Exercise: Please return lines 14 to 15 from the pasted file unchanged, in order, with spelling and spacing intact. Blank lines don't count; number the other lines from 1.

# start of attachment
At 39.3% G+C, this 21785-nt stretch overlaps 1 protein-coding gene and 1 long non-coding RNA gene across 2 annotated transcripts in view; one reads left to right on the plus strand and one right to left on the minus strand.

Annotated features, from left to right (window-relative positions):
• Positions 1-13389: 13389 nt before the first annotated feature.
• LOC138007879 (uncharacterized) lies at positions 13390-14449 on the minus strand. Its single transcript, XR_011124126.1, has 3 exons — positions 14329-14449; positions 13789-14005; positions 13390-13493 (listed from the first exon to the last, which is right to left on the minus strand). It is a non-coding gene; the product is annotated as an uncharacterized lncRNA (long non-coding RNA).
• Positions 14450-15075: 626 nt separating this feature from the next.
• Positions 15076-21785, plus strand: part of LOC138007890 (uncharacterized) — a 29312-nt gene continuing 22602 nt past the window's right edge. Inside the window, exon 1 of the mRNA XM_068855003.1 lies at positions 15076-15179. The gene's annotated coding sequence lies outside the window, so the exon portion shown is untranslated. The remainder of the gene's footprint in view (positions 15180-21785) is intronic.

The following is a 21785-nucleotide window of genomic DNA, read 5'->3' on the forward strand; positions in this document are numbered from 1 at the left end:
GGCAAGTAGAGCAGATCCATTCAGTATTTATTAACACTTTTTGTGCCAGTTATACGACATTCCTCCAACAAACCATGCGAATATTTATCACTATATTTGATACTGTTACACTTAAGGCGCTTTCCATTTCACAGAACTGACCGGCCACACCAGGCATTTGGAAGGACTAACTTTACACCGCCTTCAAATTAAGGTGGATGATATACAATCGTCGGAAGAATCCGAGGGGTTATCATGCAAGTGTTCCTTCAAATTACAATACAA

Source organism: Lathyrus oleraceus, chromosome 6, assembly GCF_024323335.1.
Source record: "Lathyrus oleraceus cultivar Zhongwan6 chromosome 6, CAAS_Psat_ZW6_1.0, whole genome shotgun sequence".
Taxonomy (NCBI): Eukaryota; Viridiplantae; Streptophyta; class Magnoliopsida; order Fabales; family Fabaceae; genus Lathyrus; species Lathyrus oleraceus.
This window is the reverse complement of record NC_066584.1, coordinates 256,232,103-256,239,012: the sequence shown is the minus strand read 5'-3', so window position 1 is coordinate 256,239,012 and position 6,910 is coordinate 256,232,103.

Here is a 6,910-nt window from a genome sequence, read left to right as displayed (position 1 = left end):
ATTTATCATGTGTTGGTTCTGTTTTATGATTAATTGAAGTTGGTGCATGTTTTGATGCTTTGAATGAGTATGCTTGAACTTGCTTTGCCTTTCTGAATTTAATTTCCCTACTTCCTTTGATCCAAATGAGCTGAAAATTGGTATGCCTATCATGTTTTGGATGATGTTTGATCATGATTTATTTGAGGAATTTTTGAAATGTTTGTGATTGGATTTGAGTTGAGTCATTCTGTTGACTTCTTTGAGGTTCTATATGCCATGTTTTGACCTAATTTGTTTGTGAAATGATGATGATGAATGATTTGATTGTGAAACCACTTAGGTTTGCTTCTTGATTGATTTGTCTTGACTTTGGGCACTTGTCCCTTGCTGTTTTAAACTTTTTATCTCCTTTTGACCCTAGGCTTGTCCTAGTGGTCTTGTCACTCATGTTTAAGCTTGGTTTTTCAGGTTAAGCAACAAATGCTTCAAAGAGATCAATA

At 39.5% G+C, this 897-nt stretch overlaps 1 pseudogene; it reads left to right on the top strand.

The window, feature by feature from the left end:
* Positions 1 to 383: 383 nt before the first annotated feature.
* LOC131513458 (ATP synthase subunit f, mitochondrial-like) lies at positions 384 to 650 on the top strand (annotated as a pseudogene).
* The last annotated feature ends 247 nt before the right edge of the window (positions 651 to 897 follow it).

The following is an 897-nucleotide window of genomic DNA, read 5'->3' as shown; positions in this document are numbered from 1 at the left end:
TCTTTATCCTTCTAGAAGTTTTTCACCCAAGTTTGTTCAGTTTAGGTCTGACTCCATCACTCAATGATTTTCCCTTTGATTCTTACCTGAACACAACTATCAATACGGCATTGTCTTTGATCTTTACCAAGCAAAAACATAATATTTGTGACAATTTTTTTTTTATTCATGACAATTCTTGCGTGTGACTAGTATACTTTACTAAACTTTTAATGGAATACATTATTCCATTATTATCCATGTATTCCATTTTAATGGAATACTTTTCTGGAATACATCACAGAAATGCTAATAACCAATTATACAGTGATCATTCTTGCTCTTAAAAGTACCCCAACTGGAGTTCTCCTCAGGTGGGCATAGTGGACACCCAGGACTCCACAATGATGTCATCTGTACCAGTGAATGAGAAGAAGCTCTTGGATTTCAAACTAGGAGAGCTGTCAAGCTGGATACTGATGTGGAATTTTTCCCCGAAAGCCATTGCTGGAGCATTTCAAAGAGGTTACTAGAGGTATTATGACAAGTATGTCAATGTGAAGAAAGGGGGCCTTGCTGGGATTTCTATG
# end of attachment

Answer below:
ATTTATCATGTGTTGGTTCTGTTTTATGATTAATTGAAGTTGGTGCATGTTTTGATGCTTTGAATGAGTATGCTTGAACTTGCTTTGCCTTTCTGAATTTAATTTCCCTACTTCCTTTGATCCAAATGAGCTGAAAATTGGTATGCCTATCATGTTTTGGATGATGTTTGATCATGATTTATTTGAGGAATTTTTGAAATGTTTGTGATTGGATTTGAGTTGAGTCATTCTGTTGACTTCTTTGAGGTTCTATATGCCATGTTTTGACCTAATTTGTTTGTGAAATGATGATGATGAATGATTTGATTGTGAAACCACTTAGGTTTGCTTCTTGATTGATTTGTCTTGACTTTGGGCACTTGTCCCTTGCTGTTTTAAACTTTTTATCTCCTTTTGACCCTAGGCTTGTCCTAGTGGTCTTGTCACTCATGTTTAAGCTTGGTTTTTCAGGTTAAGCAACAAATGCTTCAAAGAGATCAATA

At 39.5% G+C, this 897-nt stretch overlaps 1 pseudogene; it reads left to right on the top strand.